North Carolina Repeals Law That Allowed Inmates to Challenge Death Sentences Based on Race
North Carolina Governor Pat McCrory has agreed to repeal the state’s Racial Justice Act, which he called a “judicial loophole” in a statement issued Wednesday.
The law allowed inmates who believed they were sentenced based on their race to challenge the decision. While the law was in place, four death sentences were reduced to life in prison when a judge concluded that racial bias was a factor in the case.
The law came into affect after state Democrats made it illegal to seek the death penalty on the basis of race in 2009.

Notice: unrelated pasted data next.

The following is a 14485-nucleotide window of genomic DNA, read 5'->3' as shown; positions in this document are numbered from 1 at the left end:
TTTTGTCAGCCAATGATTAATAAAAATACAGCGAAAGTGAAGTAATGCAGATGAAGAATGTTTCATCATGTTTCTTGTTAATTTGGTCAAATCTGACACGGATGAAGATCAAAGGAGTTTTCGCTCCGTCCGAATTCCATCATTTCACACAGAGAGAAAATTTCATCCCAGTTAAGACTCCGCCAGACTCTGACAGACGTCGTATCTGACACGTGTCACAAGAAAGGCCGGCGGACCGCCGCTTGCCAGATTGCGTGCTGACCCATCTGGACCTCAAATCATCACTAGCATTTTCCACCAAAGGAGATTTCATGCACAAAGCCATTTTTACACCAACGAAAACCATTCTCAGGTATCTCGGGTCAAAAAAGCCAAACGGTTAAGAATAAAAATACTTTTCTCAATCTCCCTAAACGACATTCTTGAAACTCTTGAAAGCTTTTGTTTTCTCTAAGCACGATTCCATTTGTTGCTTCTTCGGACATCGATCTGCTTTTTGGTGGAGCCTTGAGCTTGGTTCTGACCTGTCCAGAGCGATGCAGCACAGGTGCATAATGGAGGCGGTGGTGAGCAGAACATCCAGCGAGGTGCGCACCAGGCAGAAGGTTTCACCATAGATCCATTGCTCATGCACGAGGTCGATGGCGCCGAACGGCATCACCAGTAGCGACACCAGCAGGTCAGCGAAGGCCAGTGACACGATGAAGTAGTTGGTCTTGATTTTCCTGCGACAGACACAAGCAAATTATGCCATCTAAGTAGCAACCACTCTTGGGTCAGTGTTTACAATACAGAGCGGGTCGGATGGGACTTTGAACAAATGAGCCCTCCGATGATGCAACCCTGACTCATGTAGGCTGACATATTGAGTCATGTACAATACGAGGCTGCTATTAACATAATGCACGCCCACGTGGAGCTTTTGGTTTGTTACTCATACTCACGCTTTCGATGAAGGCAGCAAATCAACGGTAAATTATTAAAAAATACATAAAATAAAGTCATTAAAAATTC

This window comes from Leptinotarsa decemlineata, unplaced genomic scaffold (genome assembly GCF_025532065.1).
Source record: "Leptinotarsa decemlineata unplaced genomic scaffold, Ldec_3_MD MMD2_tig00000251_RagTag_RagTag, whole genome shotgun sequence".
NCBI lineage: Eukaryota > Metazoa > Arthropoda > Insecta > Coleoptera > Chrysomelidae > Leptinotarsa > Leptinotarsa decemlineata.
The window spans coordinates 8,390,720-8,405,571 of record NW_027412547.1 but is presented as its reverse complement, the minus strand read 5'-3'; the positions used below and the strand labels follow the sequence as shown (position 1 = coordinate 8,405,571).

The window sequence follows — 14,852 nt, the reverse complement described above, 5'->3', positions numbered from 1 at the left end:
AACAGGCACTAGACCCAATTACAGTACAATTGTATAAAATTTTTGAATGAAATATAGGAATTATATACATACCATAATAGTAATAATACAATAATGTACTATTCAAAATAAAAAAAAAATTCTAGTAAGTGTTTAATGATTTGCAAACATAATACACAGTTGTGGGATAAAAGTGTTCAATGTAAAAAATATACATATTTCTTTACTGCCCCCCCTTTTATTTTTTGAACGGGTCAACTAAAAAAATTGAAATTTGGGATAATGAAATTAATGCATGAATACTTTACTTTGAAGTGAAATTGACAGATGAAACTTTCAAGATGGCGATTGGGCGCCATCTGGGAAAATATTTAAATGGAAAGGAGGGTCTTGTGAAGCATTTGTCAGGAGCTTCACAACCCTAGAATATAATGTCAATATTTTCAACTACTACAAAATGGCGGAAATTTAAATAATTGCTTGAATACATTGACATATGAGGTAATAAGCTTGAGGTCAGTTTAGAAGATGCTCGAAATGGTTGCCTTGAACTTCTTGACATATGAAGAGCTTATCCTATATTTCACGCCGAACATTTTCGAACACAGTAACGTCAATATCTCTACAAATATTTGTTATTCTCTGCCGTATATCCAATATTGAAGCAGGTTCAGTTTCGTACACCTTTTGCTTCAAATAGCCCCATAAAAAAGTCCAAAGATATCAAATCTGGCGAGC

"Nearly every person on death row, regardless of race, has appealed their death sentence under the Racial Justice Act. The state's district attorneys are nearly unanimous in their bipartisan conclusion that the Racial Justice Act created a judicial loophole to avoid the death penalty and not a path to justice," said McCrory, a Republican.
Democrats in the state are still arguing that racial bias plays a role in a juror's decision, and they have evidence to support that theory.
North Carolina's Duke University found in a study that white jurors are more likely to convict black defendants—but, if there's a black juror serving, juries are less likely to be prejudiced. We'll watch the theory in action as all eyes are on the George Zimmerman trial, in which the jury consists of all females who are mostly white.